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The Sparkles Service Time Decision--What Could It All Mean?


Y'all really wanna trade THIS? SMH... (Photo courtesy of USA Today.)

One of the more frequent mantras we've been seeing around social media the past year is that the Cubs should trade Kris Bryant. He's not clutch, they say. He hasn't put up MVP-level numbers, they say. He's an average offensive player, they say. This post is not to dispel any of that, even though none of it is factually true. If there is a reason to trade Bryant, it's because he becomes a free agent after the 2021 season and may not be interested in signing an extension with the Cubs--get value for him in a trade while he still has some pre-free agency time left on his deal. I am not advocating this, mind you... I am team #SaveSparkles. However, I can at least see the logic in this line of thought. It doesn't quell the calls to trade KB when the FO has made it clear that they will listen to offers on him this winter, and now a new wrinkle as possibly entered the equation--Bryant's service time grievance.


Also how Sparkles feels about your hot taeks on his offensive production.

What is service time?

I'm glad you asked! Service time is the time a player spends on the active major league roster or injured list of the team he plays for. Each major league season consists of 187 days, and a player is deemed to have reached one year of service time when they spend 172 days on the roster in a given year. A player must accrue six full years of service time before they can become a free agent.


Kris Bryant was called up to the majors and placed on the Cubs roster on April 17, 2015--one day later than he would need to accrue a full year's worth of service time that season, and ensuring that the Cubs would retain his services an extra season before he could enter free agency.

(Matt barges in: Because he eventually fizzled out, people tend to forget the Cubs had just traded for Mike Olt. Olt was a big prospect at one point and supposedly just fixed a vision issue and hit .302./348./585 the previous year in AAA. It wasn't malicious wanting to get a look at Olt. As soon as Olt got hurt, KB was called up. There are clear cut cases of service time manipulation, but I don't see how it can be argued that the Cubs just did that. Oh, and yes I just Bert'd you!) KB isn't the only player to have this happen, as we've seen similar situations with George Springer, Bryce Harper, Ronald Acuña, Jr., and most recently Vladimir Guerrero, Jr., who were all held in the minors to probably do defensive work they didn't need so their teams could keep them around an extra year. After 2015, though, Bryant filed a grievance over the service time manipulation and four years later it was finally heard by an arbiter yesterday.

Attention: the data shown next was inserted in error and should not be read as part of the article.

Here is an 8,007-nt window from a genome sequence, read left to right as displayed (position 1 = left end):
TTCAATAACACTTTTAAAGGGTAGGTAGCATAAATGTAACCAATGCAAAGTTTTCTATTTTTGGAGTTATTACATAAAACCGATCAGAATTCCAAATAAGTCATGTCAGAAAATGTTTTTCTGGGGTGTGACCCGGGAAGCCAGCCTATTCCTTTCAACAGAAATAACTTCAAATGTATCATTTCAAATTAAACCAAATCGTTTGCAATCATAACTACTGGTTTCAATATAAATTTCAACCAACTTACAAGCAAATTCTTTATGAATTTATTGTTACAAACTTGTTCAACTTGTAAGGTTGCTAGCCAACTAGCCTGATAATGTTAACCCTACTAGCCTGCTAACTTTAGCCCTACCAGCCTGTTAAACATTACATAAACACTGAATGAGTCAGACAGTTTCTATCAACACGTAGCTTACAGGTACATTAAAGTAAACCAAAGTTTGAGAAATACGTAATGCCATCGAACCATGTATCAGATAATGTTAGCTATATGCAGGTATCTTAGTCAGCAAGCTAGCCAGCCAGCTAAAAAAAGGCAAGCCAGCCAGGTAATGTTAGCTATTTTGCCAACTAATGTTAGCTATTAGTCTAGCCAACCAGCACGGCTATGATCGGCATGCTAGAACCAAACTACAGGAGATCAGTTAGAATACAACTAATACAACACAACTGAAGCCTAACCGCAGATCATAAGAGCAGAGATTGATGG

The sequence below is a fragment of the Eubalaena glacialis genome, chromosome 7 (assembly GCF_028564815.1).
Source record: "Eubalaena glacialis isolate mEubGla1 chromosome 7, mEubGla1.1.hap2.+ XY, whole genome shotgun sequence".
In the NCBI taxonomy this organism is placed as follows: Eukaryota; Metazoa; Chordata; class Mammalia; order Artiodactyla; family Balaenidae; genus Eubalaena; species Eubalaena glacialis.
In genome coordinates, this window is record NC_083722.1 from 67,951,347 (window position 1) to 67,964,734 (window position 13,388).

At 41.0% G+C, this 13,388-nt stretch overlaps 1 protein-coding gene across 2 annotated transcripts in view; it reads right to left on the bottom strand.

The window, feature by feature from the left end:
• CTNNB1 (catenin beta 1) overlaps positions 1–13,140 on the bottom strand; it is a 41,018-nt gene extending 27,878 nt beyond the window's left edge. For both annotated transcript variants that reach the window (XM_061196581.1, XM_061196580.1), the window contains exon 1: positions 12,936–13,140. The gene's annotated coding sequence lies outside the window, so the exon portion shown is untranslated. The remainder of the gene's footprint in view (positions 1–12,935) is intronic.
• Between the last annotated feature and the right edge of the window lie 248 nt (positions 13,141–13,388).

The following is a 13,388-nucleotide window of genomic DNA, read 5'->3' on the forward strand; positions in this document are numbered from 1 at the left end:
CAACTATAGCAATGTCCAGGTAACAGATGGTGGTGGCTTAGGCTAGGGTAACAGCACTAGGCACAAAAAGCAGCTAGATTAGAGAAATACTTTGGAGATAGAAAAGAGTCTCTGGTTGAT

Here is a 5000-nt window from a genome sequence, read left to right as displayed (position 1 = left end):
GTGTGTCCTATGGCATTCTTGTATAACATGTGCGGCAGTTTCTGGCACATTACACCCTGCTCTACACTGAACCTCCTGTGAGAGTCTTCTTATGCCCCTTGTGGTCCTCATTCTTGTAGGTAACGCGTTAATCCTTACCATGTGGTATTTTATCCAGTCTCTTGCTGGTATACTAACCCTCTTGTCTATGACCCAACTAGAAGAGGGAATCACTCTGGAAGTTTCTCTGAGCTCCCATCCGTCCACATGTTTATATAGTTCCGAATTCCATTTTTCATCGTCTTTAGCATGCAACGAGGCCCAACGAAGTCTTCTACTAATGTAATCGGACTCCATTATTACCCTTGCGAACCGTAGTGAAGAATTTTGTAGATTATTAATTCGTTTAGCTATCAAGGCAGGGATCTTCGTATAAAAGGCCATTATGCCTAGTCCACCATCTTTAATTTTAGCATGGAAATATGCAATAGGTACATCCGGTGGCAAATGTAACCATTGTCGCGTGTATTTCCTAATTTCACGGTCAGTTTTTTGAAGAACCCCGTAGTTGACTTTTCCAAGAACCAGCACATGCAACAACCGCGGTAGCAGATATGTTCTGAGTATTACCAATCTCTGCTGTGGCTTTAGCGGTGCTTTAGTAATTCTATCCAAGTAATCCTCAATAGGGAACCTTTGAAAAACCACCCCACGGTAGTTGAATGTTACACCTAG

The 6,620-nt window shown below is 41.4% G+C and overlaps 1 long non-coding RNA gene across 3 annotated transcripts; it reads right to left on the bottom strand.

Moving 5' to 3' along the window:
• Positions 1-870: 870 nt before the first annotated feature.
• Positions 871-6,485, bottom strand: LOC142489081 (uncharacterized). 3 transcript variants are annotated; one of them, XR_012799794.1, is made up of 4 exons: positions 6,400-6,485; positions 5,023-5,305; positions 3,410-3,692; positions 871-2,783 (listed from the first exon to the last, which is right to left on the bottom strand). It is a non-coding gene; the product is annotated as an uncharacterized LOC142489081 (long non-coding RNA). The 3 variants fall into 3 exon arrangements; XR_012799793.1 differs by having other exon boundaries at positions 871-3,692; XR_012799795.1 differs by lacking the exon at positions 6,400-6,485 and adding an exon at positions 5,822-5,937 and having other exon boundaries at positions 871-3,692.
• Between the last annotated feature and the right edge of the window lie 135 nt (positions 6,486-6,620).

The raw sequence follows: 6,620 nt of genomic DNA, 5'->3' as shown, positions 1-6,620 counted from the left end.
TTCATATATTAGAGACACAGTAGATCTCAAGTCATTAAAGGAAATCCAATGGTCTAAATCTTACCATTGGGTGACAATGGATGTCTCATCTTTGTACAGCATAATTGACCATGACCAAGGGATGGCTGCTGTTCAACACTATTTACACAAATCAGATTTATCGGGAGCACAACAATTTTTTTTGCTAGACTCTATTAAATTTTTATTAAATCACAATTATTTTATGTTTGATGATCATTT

While we wait (MONTHS?!?) for a decision, we'll have plenty of time to stress out about what this could mean for Sparkles' future with the Cubs. If he wins, it means he's a free agent at the end of the coming season and could be attractive trade bait if the Cubs want to retool on the fly, even if they're contending. The problem with the potentially long decision process is the uncertainty it leaves the FO on their spending decisions. If you're Thed and you know Bryant only has one year left on the team, maybe you try a little harder to move him and spend your pennies on Anthony Rendon, especially if KB is dead set on testing free agency and not signing an extension. The calculus changes immensely if his contract suddenly becomes a one-year affair versus two, particularly since the free-agent class at 3B for 2021 is extremely sparse.


If Bryant wins, it also sets a huge precedent for other players that were victims of service time manipulation. Maybe we next see a similar grievance from Guerrero (the other players listed above have already signed contract extensions or have hit free agency), but at the very least this could be a game-changer and sticking point when the next MLB collective bargaining agreement is negotiated after the 2021 season. Stay tuned, and keep your fingers crossed this doesn't take months to resolve.



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